Five years later, he has landed on the frontlines of China's labor
rights movement, an unlikely leader of several dozen workers seeking
better severance pay after the store in the Hunan province city of
Changde announced last month it was closing.
It's not the biggest labor dispute China has seen in a recent surge
of activism that has included factory strikes involving thousands of
workers, but experts say it's among the more significant.
In China, as in other countries, Wal-Mart Stores Inc has figured
prominently in the debate over worker rights. Unions first opened at
its stores in 2006 during a major government-led drive to unionize
private companies. The Chinese government used Wal-Mart as a fillip
for greater unionization at foreign firms.
The Changde case would not just set a precedent for Wal-Mart, but
for other foreign companies seeking to restructure their operations
in response to a slowing Chinese economy.
Worker protests are common in China, but leaders like Huang are not.
Huang is chairman of the state-backed union at Walmart store No.
2024, and was democratically elected to the post, which makes him
even rarer. Because Huang is a union branch leader, the case is also
a challenge to the world's largest and China's only legal union, the
260 million-member All-China Federation of Trade Unions (ACFTU).
Over the past several years, China's union has sat on the sidelines
as workers, emboldened by a demographic shift that has led to a
shrinking labor pool, have become more knowledgeable about their
rights and proactive in using both collective action and the legal
system to protect them. The ACFTU has typically done little to
protect the rights of laborers in disputes, despite a mandate to do
so, experts and workers say. Most union branch bosses in China are
hand-picked by management.
Labor rights lawyers, scholars and activists hope Huang's example
can push the ACFTU toward greater activism for workers.
Last week, about two dozen lawyers, scholars and labor activists
brought Huang and three of his colleagues to discuss the case for
two days at a hotel in Dengfeng, Henan province — a location one of
the organizers said was chosen because it is far from the spotlight
"This case is significant because he (Huang) is an
inside-the-system, legal union chairman," said Wang Jiangsong, a
Beijing-based labor scholar who was at the meetings. "It's a very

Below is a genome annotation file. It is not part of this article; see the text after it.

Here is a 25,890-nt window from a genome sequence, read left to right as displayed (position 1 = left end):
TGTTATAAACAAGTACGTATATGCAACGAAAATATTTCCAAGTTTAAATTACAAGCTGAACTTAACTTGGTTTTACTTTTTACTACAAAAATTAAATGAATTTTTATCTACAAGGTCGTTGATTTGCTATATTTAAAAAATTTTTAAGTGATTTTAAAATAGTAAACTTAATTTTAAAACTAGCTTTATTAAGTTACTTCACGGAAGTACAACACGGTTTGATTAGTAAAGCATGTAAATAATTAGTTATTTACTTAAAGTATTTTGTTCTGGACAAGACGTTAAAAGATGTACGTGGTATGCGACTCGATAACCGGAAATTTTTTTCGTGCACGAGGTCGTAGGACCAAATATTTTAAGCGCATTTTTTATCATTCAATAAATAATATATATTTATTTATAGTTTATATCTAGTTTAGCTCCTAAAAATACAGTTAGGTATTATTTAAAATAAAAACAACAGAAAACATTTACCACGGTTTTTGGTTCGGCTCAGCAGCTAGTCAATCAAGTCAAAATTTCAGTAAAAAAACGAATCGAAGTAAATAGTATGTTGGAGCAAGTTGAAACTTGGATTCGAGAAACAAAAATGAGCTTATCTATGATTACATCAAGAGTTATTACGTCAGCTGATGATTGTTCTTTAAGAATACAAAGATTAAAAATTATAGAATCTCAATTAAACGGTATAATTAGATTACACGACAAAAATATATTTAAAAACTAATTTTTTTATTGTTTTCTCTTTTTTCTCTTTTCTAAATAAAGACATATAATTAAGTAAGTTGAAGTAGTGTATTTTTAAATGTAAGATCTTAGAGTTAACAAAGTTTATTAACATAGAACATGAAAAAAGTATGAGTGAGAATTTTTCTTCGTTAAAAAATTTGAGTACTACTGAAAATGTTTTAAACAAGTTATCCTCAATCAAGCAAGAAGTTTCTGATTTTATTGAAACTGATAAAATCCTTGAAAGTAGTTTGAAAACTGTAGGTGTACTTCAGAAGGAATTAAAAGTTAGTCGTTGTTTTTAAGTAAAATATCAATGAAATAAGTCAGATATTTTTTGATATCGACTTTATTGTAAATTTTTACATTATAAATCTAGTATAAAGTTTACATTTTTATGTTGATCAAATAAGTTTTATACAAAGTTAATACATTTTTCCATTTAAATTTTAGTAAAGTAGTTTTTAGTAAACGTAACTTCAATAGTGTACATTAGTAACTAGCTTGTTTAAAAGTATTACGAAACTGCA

GIVE THEM RESPECT
Short, with a buzz cut and a round face punctuated by a goatee beard
and rectangular glasses, Huang, 42, is unassuming and says he was
motivated to fight Wal-Mart because it was the right thing to do.
After receiving a degree in Chinese from a university in Hunan,
Huang worked for a state-owned general merchandise company for six
years, advancing to middle management. He and others were bought out
in the late 1990s amid China's state-owned enterprise restructuring
campaign and he went into pharmaceutical sales, bouncing between
It was as a sales team leader that Huang says he learned the secret
to good worker-management relations. "In the process of organizing
these people I learned that only if you think about them and think
about their interests will the group have cohesion," he told Reuters
on the sidelines of the meeting in Dengfeng.
In February 2009, Huang started work at the new Walmart store in
Changde. Beginning at the cash register, Huang moved up and
eventually became an administrative manager. By 2011, he had joined
the union committee as a vice chairman and was sent on a training
course on the union's role that was run by the provincial ACFTU.
"This was the first time I really understood what the union
organization was about," he said. "After that training I felt that
the union had a bigger mission and responsibilities."
In early 2013, he was unanimously elected chairman of the store
branch of the union.
But the Changde Walmart was flailing, according to Huang. Sales went
from weak to worse and foot traffic was thin, he said, adding that
the number of staff had more than halved to under 150 by early this
Raymond Bracy, head of corporate affairs at Walmart China, said the
company schedules and manages labor at stores worldwide to match
store traffic. "Sometimes, these actions allow us to keep the store
open. In Changde, it was not enough to keep the store open," he